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How to Plan an eBook Series

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This post is part of a series called Profiting with Business eBooks.
How to Promote Your Self-Published eBook on Social Media
Advanced eBook Formatting for Kindle

Writing and publishing an eBook on Amazon feels great, especially when you pick up your first five star review. But even if you've written an enticing description and chosen killer keywords, sales can still be slow.

What's the best way to boost your sales figures?

Write another book. In fact, write a whole series. In this article, I'll show you how to plan out a book series.

1. Know the Advantages of Writing a Series

Writing a book takes discipline and focus. Writing a series of books, at least in some ways, requires even more determination. As such, before you start writing your series, it's good to know the benefits of having a series over a single book. Then you can decide whether a series is right for you.

Step 1: Bust the Myths about Books and Writing

Writers who are just starting out on their self-publishing journey often hold a series of misconceptions about writing, books and publishing. These include:

  • A book is 200 pages.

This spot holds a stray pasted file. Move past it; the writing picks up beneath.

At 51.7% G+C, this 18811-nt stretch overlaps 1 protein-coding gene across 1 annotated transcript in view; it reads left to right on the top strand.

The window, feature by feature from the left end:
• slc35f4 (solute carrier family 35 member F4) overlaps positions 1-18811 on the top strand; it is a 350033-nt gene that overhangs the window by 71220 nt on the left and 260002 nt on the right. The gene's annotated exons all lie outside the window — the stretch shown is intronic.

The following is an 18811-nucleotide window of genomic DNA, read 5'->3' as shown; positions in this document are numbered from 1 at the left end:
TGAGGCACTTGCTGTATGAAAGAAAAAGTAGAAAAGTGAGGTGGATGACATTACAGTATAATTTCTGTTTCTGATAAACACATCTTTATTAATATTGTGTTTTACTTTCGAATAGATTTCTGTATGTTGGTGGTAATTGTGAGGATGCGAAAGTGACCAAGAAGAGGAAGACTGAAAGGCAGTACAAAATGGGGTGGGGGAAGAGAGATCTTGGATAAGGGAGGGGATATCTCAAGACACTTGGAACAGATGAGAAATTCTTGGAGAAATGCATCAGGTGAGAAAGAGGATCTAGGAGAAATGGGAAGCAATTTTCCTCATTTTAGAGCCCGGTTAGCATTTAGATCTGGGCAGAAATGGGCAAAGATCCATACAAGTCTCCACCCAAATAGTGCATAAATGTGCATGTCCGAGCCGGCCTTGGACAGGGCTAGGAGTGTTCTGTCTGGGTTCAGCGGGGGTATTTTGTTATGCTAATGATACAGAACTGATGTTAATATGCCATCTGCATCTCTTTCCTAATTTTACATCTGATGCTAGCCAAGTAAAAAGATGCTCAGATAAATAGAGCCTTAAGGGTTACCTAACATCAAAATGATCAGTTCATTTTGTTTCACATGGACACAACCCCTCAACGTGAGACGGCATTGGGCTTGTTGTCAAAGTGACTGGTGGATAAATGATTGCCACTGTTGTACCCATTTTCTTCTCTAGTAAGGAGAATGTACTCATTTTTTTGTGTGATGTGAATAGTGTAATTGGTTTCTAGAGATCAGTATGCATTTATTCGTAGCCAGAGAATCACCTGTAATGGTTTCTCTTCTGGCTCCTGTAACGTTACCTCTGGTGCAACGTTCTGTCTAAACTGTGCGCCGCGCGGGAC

• Books should come from the soul. You write what's on your heart, then you stop when you're done.
  • Books take a long time to write.
  • Writing is (and should be) hard work.

All these myths have some truth to them. Traditionally published books are around 200 pages (or 75,000 words). That's not because 200 pages is the best length for sharing a story or idea, but because 200 page books make the most sense economically when marketing and distributing paperback and hardback books. In fact, many books are filled with unnecessary waffle to make them 200 pages, when they could be a lot shorter.

Ebooks can be as short as 5,000 words.

As such, ebooks change the rules about how long a book should be. Ebooks can be as short as 5,000 words. You can easily write a 5,000 word book in a week in your spare time, especially if you learn speedwriting. Writing a book doesn't need to take a long time or be hard work.